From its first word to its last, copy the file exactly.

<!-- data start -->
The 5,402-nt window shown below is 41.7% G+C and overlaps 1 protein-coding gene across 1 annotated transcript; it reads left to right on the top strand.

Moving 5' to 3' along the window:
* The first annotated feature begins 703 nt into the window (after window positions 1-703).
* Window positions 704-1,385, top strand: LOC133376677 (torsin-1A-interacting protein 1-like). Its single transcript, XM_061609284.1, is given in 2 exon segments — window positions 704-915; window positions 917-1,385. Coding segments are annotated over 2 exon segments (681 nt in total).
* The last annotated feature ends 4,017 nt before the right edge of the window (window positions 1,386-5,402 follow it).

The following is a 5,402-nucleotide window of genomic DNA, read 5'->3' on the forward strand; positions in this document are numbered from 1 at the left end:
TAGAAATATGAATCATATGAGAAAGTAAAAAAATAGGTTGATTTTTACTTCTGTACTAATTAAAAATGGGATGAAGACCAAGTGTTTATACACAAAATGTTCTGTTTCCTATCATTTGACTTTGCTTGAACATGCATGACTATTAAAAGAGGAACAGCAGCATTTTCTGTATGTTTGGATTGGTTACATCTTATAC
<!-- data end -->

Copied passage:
The 5,402-nt window shown below is 41.7% G+C and overlaps 1 protein-coding gene across 1 annotated transcript; it reads left to right on the top strand.

Moving 5' to 3' along the window:
* The first annotated feature begins 703 nt into the window (after window positions 1-703).
* Window positions 704-1,385, top strand: LOC133376677 (torsin-1A-interacting protein 1-like). Its single transcript, XM_061609284.1, is given in 2 exon segments — window positions 704-915; window positions 917-1,385. Coding segments are annotated over 2 exon segments (681 nt in total).
* The last annotated feature ends 4,017 nt before the right edge of the window (window positions 1,386-5,402 follow it).

The following is a 5,402-nucleotide window of genomic DNA, read 5'->3' on the forward strand; positions in this document are numbered from 1 at the left end:
TAGAAATATGAATCATATGAGAAAGTAAAAAAATAGGTTGATTTTTACTTCTGTACTAATTAAAAATGGGATGAAGACCAAGTGTTTATACACAAAATGTTCTGTTTCCTATCATTTGACTTTGCTTGAACATGCATGACTATTAAAAGAGGAACAGCAGCATTTTCTGTATGTTTGGATTGGTTACATCTTATAC